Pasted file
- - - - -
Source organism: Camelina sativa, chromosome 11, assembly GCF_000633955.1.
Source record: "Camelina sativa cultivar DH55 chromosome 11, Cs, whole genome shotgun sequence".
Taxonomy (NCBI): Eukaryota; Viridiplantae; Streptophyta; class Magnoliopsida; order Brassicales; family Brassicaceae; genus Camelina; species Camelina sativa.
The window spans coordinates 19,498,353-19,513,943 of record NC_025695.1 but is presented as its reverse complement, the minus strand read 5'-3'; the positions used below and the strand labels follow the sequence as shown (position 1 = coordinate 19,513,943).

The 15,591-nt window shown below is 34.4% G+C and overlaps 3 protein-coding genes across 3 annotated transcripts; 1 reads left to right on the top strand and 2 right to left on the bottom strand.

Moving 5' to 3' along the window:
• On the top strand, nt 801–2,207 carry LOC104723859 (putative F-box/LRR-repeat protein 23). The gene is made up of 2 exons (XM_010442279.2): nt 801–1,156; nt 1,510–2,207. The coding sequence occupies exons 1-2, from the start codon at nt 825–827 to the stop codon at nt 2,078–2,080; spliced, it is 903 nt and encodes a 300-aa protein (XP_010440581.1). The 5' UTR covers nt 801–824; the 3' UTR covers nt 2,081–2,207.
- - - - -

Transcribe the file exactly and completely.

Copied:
Source organism: Camelina sativa, chromosome 11, assembly GCF_000633955.1.
Source record: "Camelina sativa cultivar DH55 chromosome 11, Cs, whole genome shotgun sequence".
Taxonomy (NCBI): Eukaryota; Viridiplantae; Streptophyta; class Magnoliopsida; order Brassicales; family Brassicaceae; genus Camelina; species Camelina sativa.
The window spans coordinates 19,498,353-19,513,943 of record NC_025695.1 but is presented as its reverse complement, the minus strand read 5'-3'; the positions used below and the strand labels follow the sequence as shown (position 1 = coordinate 19,513,943).

The 15,591-nt window shown below is 34.4% G+C and overlaps 3 protein-coding genes across 3 annotated transcripts; 1 reads left to right on the top strand and 2 right to left on the bottom strand.

Moving 5' to 3' along the window:
• On the top strand, nt 801–2,207 carry LOC104723859 (putative F-box/LRR-repeat protein 23). The gene is made up of 2 exons (XM_010442279.2): nt 801–1,156; nt 1,510–2,207. The coding sequence occupies exons 1-2, from the start codon at nt 825–827 to the stop codon at nt 2,078–2,080; spliced, it is 903 nt and encodes a 300-aa protein (XP_010440581.1). The 5' UTR covers nt 801–824; the 3' UTR covers nt 2,081–2,207.